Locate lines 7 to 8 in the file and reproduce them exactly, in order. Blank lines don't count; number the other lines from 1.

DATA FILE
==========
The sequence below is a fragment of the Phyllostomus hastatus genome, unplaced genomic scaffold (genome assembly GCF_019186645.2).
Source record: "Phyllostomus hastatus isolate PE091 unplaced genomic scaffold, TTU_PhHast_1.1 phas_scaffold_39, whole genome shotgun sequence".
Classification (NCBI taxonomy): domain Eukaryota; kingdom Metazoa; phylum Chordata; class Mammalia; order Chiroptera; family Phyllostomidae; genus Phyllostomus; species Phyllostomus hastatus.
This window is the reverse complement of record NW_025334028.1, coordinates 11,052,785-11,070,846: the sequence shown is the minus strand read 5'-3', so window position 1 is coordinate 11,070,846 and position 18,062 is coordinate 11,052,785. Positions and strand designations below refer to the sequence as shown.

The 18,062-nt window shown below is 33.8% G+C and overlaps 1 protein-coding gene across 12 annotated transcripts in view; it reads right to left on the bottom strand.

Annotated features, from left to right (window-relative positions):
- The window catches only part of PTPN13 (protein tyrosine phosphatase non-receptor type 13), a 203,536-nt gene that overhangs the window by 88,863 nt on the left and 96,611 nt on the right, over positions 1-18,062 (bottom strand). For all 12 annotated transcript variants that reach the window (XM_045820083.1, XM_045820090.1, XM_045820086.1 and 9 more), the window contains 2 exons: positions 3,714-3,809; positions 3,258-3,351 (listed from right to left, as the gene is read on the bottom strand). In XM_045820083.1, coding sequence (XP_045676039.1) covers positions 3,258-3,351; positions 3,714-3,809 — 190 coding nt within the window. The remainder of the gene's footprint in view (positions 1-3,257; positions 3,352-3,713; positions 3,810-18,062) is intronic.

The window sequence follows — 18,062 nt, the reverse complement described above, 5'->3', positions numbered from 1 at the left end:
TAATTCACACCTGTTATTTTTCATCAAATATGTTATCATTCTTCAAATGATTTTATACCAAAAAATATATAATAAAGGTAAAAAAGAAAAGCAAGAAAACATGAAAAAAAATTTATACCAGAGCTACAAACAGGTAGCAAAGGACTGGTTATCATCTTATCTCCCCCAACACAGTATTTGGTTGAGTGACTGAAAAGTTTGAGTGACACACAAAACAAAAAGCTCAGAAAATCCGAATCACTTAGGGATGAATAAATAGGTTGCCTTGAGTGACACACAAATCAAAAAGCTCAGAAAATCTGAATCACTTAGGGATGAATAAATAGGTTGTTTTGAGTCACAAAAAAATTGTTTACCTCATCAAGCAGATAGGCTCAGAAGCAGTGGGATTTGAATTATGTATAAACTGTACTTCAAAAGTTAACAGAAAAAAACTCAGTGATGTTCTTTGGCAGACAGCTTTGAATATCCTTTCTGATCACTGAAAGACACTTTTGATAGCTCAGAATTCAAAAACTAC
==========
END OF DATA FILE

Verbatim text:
- The window catches only part of PTPN13 (protein tyrosine phosphatase non-receptor type 13), a 203,536-nt gene that overhangs the window by 88,863 nt on the left and 96,611 nt on the right, over positions 1-18,062 (bottom strand). For all 12 annotated transcript variants that reach the window (XM_045820083.1, XM_045820090.1, XM_045820086.1 and 9 more), the window contains 2 exons: positions 3,714-3,809; positions 3,258-3,351 (listed from right to left, as the gene is read on the bottom strand). In XM_045820083.1, coding sequence (XP_045676039.1) covers positions 3,258-3,351; positions 3,714-3,809 — 190 coding nt within the window. The remainder of the gene's footprint in view (positions 1-3,257; positions 3,352-3,713; positions 3,810-18,062) is intronic.

The window sequence follows — 18,062 nt, the reverse complement described above, 5'->3', positions numbered from 1 at the left end: